This is in continuance of our series on Consolidated FDI Policy of India 2012 by DIPP. In this article Perry4Law and Perry4Law Techno Legal Base (PTLB) would discuss the FDI in Non-Banking Finance Companies (NBFC) sector of India under the consolidated FDI policy of India 2012.

FDI in Non-Banking Finance Companies (NBFC) is allowed up to 100% under the automatic route in only the following activities:

(i) Merchant Banking

(ii) Under Writing

(iii) Portfolio Management Services

(iv) Investment Advisory Services

(v) Financial Consultancy

(vi) Stock Broking

(vii) Asset Management

(viii) Venture Capital

(ix) Custodian Services

(x) Factoring

(xi) Credit Rating Agencies

(xii) Leasing & Finance

(xiii) Housing Finance

(xiv) Forex Broking

(xv) Credit Card Business

(xvi) Money Changing Business

(xvii) Micro Credit

(xviii) Rural Credit

The other conditions in this regard are:

(1) Investment would be subject to the following minimum capitalisation norms:

(i) US $0.5 million for foreign capital up to 51% to be brought upfront

(ii) US $ 5 million for foreign capital more than 51% and up to 75% to be brought upfront

(iii) US $ 50 million for foreign capital more than 75% out of which US$ 7.5 million to be brought upfront and the balance in 24 months.

(iv) 100% foreign owned NBFCs with a minimum capitalisation of US$ 50 million can set up step down subsidiaries for specific NBFC activities, without any restriction on the number of operating subsidiaries and without bringing in additional capital. The minimum capitalization condition shall not apply to downstream subsidiaries.

(v) Joint Venture operating NBFCs that have 75% or less than 75% foreign investment can also set up subsidiaries for undertaking other NBFC activities, subject to the subsidiaries also complying with the applicable minimum capitalisation norm mentioned in (i), (ii) and (iii) above and (vi) below.

(vi) Non- Fund based activities : US $0.5 million to be brought upfront for all permitted non-fund based NBFCs irrespective of the level of foreign investment subject to the following condition:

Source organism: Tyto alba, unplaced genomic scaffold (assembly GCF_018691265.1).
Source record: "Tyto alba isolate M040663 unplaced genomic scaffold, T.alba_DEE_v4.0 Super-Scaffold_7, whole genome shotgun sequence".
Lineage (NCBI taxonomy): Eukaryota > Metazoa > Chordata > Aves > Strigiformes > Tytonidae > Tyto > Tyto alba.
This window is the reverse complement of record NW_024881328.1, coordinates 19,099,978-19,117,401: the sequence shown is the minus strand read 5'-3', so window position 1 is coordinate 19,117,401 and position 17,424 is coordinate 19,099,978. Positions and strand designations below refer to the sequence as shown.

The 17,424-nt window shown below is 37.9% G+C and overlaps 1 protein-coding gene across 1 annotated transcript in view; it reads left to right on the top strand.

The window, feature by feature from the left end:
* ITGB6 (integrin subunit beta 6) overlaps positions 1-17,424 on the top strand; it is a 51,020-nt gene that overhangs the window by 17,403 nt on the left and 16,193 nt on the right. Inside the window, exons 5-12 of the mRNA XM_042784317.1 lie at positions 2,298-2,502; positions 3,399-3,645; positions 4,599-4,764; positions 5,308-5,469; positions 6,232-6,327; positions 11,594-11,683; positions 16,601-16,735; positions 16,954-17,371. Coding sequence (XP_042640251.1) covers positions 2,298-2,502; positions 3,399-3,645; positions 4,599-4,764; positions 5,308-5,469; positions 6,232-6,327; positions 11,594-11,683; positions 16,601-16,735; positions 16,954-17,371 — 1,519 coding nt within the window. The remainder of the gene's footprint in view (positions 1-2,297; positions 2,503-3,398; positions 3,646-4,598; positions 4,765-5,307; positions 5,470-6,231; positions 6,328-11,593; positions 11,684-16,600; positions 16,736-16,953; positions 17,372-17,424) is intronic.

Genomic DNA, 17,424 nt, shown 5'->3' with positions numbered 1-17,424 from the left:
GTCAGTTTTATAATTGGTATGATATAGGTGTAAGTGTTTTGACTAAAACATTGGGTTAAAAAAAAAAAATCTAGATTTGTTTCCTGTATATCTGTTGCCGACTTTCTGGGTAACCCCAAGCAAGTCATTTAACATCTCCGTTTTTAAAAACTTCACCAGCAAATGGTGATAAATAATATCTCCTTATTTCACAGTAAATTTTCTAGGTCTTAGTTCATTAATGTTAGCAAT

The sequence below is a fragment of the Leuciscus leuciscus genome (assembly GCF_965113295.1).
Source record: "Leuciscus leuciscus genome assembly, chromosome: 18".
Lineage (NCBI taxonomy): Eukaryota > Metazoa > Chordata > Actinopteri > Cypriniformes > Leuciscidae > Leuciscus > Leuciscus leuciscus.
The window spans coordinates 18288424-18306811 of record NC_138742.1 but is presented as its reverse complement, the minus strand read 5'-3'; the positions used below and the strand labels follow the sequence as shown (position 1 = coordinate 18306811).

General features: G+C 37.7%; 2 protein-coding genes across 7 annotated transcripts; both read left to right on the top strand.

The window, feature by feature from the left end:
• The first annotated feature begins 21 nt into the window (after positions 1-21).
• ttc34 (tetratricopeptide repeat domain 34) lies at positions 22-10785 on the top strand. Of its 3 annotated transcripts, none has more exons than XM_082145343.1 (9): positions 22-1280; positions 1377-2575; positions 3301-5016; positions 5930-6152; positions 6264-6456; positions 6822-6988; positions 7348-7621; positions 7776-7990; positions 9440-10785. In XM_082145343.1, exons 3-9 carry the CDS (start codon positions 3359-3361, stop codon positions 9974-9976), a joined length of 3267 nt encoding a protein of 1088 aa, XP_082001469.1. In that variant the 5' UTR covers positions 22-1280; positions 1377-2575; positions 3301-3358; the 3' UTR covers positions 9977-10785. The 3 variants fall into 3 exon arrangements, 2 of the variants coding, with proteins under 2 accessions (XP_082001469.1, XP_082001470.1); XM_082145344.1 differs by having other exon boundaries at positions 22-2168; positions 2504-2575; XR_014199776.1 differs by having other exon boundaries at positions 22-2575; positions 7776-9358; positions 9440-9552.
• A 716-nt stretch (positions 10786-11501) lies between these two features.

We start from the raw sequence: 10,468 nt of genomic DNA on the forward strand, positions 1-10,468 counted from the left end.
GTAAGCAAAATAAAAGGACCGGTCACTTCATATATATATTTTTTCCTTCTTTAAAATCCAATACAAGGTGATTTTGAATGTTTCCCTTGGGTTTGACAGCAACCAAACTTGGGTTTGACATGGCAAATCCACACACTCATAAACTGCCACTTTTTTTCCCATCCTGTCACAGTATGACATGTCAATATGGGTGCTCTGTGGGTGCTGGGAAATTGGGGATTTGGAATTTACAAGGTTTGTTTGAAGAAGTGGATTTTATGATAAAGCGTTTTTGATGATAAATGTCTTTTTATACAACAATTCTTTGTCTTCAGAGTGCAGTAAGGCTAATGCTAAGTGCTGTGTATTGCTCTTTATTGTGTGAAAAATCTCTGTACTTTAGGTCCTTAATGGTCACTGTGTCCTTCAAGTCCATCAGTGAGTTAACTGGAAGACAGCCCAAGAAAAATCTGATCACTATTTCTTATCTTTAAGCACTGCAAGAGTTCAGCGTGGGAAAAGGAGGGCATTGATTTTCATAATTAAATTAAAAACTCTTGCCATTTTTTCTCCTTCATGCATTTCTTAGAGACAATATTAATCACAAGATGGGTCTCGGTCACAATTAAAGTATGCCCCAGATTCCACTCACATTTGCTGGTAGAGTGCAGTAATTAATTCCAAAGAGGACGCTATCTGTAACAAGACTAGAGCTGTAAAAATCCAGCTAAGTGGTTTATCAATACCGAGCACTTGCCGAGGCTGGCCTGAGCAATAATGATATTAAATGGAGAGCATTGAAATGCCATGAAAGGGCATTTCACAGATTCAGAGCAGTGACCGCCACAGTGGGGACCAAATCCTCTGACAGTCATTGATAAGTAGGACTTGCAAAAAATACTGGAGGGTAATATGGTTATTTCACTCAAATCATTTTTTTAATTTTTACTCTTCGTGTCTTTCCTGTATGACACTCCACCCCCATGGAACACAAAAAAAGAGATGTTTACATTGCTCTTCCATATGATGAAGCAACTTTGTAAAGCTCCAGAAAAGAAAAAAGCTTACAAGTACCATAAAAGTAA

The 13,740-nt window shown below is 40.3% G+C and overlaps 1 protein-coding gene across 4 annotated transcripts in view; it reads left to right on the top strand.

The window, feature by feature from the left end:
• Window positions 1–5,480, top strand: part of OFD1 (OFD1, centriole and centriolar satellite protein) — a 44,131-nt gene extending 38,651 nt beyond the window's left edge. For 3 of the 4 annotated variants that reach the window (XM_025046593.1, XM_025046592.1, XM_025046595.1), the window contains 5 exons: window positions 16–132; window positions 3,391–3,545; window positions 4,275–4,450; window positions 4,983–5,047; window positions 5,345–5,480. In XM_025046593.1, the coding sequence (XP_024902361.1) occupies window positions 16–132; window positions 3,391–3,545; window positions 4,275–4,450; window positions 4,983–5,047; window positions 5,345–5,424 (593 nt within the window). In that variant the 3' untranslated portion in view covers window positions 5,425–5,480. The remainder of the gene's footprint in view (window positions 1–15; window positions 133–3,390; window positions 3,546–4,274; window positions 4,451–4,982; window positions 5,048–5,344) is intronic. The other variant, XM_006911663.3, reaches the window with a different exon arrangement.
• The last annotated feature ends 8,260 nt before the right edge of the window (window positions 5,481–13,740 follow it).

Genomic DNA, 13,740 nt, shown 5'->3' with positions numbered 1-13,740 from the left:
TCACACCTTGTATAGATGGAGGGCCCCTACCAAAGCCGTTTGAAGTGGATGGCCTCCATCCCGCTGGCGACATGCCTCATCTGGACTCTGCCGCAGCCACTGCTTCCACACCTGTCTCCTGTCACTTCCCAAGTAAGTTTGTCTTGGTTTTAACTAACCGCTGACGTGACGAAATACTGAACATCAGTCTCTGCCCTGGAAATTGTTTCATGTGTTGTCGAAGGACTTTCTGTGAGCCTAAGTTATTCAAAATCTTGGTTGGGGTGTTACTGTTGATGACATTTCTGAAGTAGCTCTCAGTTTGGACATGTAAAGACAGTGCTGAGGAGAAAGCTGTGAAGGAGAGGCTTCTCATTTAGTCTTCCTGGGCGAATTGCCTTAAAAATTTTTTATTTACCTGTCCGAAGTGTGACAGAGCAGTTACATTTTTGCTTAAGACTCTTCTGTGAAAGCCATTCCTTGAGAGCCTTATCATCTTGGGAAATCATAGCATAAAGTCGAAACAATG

It would not be permissible for such a company to set up any subsidiary for any other activity, nor it can participate in any equity of an NBFC holding/operating company.

The following activities would be classified as Non-Fund Based activities:

(a) Investment Advisory Services

(b) Financial Consultancy

(c) Forex Broking

(d) Money Changing Business

(e) Credit Rating Agencies

(vii) This will be subject to compliance with the guidelines of RBI.

(i) Credit Card business includes issuance, sales, marketing and design of various payment products such as credit cards, charge cards, debit cards, stored value cards, smart card, value added cards etc.

(ii) Leasing & Finance covers only financial leases and not operating leases.

(2) The NBFC will have to comply with the guidelines of the relevant regulator/ s, as applicable.

FDI In Insurance Sector Of India Under Consolidated FDI Policy Of India 2012

This is in continuance of our series on Consolidated FDI Policy of India 2012 by DIPP. In this article Perry4Law and Perry4Law Techno Legal Base (PTLB) would discuss the FDI in the insurance sector of India under the consolidated FDI policy of India 2012.

FDI in Insurance sector is allowed up to 26% through automatic route. The following conditions must also be fulfilled in this regard:

(1) FDI in the Insurance sector, as prescribed in the Insurance Act, 1938, is allowed under the automatic route.

(2) This will be subject to the condition that Companies bringing in FDI shall obtain necessary license from the Insurance Regulatory and Development Authority for undertaking insurance activities.

FDI In Infrastructure Company In The Securities Market Of India Under Consolidated FDI Policy Of India 2012

This is in continuance of our series on Consolidated FDI Policy of India 2012 by DIPP. In this article Perry4Law and Perry4Law Techno Legal Base (PTLB) would discuss the FDI in infrastructure company in the securities market sector of India under the consolidated FDI policy of India 2012.

FDI in Infrastructure Company in the Securities Market, namely, stock exchanges, depositories and clearing corporations, in compliance with SEBI Regulations, is allowed up to 49% (FDI & FII) [FDI limit of 26 per cent and an FII limit of 23 per cent of the paid-up capital] through government approval route.